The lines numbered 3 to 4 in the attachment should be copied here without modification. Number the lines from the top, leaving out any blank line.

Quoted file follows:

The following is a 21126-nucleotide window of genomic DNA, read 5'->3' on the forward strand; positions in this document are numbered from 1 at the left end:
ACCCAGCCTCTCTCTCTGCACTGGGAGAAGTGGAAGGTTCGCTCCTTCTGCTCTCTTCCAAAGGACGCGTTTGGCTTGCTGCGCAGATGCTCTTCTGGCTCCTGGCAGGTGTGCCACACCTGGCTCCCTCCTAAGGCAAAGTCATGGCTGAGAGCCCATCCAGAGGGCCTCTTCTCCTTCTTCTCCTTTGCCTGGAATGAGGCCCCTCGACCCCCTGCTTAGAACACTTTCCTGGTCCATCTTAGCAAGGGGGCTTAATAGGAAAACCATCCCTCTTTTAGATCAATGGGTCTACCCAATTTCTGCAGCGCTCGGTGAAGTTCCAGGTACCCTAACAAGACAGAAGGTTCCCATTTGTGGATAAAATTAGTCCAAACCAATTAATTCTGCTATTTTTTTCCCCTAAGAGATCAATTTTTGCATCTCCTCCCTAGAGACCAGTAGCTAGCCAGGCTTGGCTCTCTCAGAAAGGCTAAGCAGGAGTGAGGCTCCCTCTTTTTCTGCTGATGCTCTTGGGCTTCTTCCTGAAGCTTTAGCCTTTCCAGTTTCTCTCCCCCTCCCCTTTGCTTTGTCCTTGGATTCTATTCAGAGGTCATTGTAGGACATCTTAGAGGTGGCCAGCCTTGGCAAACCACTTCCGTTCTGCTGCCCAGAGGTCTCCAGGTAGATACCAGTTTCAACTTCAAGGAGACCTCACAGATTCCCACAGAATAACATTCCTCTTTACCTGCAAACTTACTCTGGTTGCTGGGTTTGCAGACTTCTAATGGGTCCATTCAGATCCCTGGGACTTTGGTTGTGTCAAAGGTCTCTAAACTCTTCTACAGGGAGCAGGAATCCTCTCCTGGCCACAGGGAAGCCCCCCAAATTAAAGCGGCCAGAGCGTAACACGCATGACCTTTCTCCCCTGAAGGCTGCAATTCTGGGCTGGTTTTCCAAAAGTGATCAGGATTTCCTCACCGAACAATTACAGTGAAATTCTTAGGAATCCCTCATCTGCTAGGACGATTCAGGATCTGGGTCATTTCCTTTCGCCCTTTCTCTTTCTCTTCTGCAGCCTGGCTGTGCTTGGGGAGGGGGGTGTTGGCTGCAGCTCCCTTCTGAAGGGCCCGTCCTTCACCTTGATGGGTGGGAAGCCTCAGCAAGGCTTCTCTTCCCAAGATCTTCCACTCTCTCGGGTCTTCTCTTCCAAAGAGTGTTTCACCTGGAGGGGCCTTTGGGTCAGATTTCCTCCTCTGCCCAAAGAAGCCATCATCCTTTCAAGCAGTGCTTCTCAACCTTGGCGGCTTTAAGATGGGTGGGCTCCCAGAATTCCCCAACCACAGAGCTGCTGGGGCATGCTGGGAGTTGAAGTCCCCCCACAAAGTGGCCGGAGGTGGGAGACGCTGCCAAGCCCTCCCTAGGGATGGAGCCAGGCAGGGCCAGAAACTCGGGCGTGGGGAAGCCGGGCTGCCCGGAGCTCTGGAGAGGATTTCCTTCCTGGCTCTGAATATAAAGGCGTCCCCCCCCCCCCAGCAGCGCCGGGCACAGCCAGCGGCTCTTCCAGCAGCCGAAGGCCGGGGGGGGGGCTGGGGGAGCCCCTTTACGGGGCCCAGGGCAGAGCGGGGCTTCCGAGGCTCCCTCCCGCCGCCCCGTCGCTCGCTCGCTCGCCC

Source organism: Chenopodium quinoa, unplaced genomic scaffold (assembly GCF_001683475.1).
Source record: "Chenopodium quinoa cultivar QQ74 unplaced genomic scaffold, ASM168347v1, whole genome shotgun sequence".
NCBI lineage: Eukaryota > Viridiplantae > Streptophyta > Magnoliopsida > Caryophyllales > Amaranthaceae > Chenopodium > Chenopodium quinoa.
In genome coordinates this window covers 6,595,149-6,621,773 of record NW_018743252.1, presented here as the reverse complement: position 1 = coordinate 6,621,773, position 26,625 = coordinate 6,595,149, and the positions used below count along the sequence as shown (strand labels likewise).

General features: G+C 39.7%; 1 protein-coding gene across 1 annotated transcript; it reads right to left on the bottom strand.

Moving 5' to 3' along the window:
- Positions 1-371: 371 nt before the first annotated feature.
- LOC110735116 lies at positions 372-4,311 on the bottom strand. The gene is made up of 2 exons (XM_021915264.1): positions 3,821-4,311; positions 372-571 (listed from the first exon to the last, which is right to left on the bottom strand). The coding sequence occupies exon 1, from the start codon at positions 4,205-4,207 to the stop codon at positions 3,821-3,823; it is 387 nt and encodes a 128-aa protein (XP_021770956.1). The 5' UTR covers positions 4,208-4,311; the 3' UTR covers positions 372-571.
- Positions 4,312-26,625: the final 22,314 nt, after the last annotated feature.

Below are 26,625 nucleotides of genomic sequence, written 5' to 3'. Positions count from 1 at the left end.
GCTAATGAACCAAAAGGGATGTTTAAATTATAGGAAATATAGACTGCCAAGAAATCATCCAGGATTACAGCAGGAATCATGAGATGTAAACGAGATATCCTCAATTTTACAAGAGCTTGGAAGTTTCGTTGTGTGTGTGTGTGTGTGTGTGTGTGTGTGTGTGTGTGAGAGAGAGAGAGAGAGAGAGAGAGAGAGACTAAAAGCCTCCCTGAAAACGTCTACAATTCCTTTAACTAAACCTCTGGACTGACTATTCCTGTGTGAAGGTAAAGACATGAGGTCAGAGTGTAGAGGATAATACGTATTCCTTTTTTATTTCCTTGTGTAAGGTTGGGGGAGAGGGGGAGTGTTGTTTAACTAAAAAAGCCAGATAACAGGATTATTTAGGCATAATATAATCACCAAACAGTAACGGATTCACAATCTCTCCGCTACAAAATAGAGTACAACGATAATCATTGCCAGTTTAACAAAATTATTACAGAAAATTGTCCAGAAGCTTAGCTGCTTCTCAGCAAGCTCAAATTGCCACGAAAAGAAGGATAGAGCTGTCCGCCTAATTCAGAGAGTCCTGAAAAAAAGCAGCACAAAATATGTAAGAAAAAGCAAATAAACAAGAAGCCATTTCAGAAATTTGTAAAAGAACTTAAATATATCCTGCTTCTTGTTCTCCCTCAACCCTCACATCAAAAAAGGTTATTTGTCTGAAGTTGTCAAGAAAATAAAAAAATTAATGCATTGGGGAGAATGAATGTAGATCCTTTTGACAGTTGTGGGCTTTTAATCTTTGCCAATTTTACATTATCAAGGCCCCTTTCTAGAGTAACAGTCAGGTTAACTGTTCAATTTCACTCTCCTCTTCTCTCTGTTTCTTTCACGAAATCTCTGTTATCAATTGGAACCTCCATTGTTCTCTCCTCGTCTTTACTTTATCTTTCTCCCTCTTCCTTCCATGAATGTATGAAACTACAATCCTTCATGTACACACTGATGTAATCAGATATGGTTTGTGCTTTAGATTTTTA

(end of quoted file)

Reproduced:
Source organism: Chenopodium quinoa, unplaced genomic scaffold (assembly GCF_001683475.1).
Source record: "Chenopodium quinoa cultivar QQ74 unplaced genomic scaffold, ASM168347v1, whole genome shotgun sequence".